More Canary Party financial documents

2 Mar

The Canary Party grew out of the “vaccines caused an autism epidemic” movement. It’s a small group based in Minnesota. They bill themselves as:

The Canary Party is a movement created to stand up for the victims of medical injury, environmental toxins and industrial foods by restoring balance to our free and civil society and empowering consumers to make health and nutrition decisions that promote wellness.

Last July I wrote about their financial documents in Financial documents for the Canary Party. In that article I made the incorrect statement: “The Canary Party is not a charity, so they do not file form 990′s with the IRS.”

It turns out that they do file form 990. I can’t find them on Guidestar (perhaps because they are new?), but I found this one online. It’s for 2011, when the party formed.

When I wrote last July about the Canary Party, I noted that the financial statements on the Minnesota State Websites indicated that in their founding year (2011) they were largely funded by donations from Canary Party members/officers/founders Jennifer Larson ($40,665) and Mark Blaxill ($15,000).

The form 990 linked to above was an amended form, filed in July of 2013. Coincidentally, filed 10 days after my article about their financials. Per that amended IRS tax form for 2011, those amounts were not donations but loans.

The description of the organization’s mission is given as:

The time has come for a change. The mounting crisis in the health of children and other vulnerable groups has not only been ignored by medical authorities, it has been suppressed. As parents, citizens and advocates for the health of future generations, we must rise up to call attention to this crisis and take action to end it. In nominally democratic societies, which sadly are increasingly corrupted by the power of entrenched interests and economy of influence that surrounds the medical industrial complex, we can most effectively effect change by mobilizing for political action in order to take action against these corrupt forces. It is time to come together to form the Canary Party.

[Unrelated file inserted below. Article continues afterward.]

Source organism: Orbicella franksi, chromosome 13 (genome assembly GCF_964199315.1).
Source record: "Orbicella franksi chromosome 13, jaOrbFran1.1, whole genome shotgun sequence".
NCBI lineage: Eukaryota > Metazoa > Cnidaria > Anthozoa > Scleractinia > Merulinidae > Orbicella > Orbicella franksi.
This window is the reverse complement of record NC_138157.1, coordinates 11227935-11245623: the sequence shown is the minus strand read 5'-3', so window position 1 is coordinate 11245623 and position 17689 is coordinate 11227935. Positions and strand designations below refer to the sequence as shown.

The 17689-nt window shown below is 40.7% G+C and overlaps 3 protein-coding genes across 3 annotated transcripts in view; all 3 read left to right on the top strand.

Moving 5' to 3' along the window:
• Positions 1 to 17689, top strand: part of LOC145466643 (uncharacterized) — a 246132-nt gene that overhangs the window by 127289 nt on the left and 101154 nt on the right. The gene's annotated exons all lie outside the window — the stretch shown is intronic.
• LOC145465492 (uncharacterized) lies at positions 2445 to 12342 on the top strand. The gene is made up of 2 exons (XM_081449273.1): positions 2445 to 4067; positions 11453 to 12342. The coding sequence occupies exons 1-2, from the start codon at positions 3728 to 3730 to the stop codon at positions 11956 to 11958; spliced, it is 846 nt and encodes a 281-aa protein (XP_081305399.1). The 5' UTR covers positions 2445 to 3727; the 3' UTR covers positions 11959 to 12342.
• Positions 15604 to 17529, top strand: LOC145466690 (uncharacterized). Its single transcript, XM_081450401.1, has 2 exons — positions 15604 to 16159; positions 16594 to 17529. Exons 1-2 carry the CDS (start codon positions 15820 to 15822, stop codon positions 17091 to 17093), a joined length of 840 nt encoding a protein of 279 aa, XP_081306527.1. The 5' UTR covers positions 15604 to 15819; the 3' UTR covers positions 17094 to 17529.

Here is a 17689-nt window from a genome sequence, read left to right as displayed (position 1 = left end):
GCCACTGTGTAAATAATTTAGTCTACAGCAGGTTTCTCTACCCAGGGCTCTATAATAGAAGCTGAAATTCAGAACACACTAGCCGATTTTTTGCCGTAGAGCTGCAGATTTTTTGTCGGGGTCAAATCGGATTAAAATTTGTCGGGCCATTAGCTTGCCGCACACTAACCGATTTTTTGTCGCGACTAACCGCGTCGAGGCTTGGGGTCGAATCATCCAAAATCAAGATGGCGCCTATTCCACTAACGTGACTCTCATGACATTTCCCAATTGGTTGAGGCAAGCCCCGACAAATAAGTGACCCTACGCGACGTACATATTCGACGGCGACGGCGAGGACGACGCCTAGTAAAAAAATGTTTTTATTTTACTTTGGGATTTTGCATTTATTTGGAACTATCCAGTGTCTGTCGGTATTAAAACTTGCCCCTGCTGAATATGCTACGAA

There’s another description as well, but you get the point. It’s a bit much, in my view, but not really out of line with their statements since.

At the time I wrote my previous article, it looked like the revenue to the Canary Party was decreasing. I wrote, “The Canary Party pulled in $72,000 in 2011 and $49,000 in 2012.” (at the time I didn’t know that a large part of the 2011 cash might be from loans). I noted that in 2012 a large fraction of their revenue came from a single donor, one Barry Segal, who apparently has since become disaffected with the Canary Party. I noted:

Per another comment posted to Respectful Insolence, the association between the Canary Party and Mr. Barry Segal appears to be strained. As Mr. Segal accounted for $30,000 of the party’s $49,000 revenue in 2012, one does wonder what 2013 revenue will look like.

Well, from the State of Minnesota site, here is the 2013 financial report on the Canary Party.

The Canary Party took in $17,245 in 2013. Of that, $15,000 was from Mr. Segal on January 2nd. The Canary Party started the year with $15,562.14 and, after $32,300.02 in expenses, ended the year with $687.12 in the bank.

To recap revenue in the last three years:

2011: $72,000 (of which $55,665 may have been in the form of loans)
2012: $49,000
2013: $17,245

Year-end assets

2011: $9,259.07
2012: $15,694.19
2013: $687.12

In other words: revenues and assets are way down. One does wonder how long the Canary Party will last, given these trends.

I find redefining the initial donations as loans to be very interesting. I don’t see evidence that the Canary Party paid back any portion of the loans in 2013. And, given their financial status, I don’t see the possibility of paying back the loans as highly likely. I do have a speculation as to why they might redefine the donations as loans, but I’ll hold off on that for now.

edit to add: here’s the part of the form 990 where they state that they are correcting the original to classify the contributions from the board members as loans.

CP Form 990

By Matt Carey

9 Responses to “More Canary Party financial documents”

  1. Lawrence March 2, 2014 at 11:56 #

    @Matt – so where are the “hundreds of thousands” of supporters who supposedly as “donating?”

    • Sullivan (Matt Carey) March 2, 2014 at 16:59 #

      Did they ever claim that they had a large number of donors?

      Mr. Blaxill and Ms. Larson have another org: American Citizens for Health Choice

      Click to access 454477022_201212_990EZ.pdf

      It’s not clear who donated the $74k, but the expenses are similar to the Canary Party: travel and conferences.

      • Lawrence March 2, 2014 at 20:00 #

        They do seem to be positioning themselves as some kind of “national organization.” By those records, it sounds like it is nothing more than a front to allow a select number of individuals to cover travel and misc. expenses.